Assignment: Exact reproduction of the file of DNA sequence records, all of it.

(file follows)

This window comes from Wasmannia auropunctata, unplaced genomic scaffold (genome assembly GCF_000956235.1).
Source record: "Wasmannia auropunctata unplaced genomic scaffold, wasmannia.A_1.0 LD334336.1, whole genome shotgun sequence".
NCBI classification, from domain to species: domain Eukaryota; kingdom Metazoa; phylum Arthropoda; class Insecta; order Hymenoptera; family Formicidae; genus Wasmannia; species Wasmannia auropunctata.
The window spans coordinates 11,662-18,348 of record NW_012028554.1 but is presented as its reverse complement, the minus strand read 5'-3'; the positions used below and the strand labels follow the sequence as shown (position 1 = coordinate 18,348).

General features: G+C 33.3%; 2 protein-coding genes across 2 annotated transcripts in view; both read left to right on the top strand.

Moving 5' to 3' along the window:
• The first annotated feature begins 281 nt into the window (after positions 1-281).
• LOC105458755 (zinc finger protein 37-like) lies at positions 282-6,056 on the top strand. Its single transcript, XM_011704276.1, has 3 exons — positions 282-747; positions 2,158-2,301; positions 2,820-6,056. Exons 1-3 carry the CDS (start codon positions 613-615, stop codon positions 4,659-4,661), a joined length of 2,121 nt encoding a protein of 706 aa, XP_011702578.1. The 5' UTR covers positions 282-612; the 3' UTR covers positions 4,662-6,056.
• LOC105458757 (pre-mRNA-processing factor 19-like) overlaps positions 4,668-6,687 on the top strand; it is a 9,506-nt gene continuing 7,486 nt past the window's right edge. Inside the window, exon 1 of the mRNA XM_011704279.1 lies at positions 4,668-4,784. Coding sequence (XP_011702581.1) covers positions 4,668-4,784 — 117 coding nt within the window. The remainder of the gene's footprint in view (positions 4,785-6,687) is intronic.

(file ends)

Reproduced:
This window comes from Wasmannia auropunctata, unplaced genomic scaffold (genome assembly GCF_000956235.1).
Source record: "Wasmannia auropunctata unplaced genomic scaffold, wasmannia.A_1.0 LD334336.1, whole genome shotgun sequence".
NCBI classification, from domain to species: domain Eukaryota; kingdom Metazoa; phylum Arthropoda; class Insecta; order Hymenoptera; family Formicidae; genus Wasmannia; species Wasmannia auropunctata.
The window spans coordinates 11,662-18,348 of record NW_012028554.1 but is presented as its reverse complement, the minus strand read 5'-3'; the positions used below and the strand labels follow the sequence as shown (position 1 = coordinate 18,348).

General features: G+C 33.3%; 2 protein-coding genes across 2 annotated transcripts in view; both read left to right on the top strand.

Moving 5' to 3' along the window:
• The first annotated feature begins 281 nt into the window (after positions 1-281).
• LOC105458755 (zinc finger protein 37-like) lies at positions 282-6,056 on the top strand. Its single transcript, XM_011704276.1, has 3 exons — positions 282-747; positions 2,158-2,301; positions 2,820-6,056. Exons 1-3 carry the CDS (start codon positions 613-615, stop codon positions 4,659-4,661), a joined length of 2,121 nt encoding a protein of 706 aa, XP_011702578.1. The 5' UTR covers positions 282-612; the 3' UTR covers positions 4,662-6,056.
• LOC105458757 (pre-mRNA-processing factor 19-like) overlaps positions 4,668-6,687 on the top strand; it is a 9,506-nt gene continuing 7,486 nt past the window's right edge. Inside the window, exon 1 of the mRNA XM_011704279.1 lies at positions 4,668-4,784. Coding sequence (XP_011702581.1) covers positions 4,668-4,784 — 117 coding nt within the window. The remainder of the gene's footprint in view (positions 4,785-6,687) is intronic.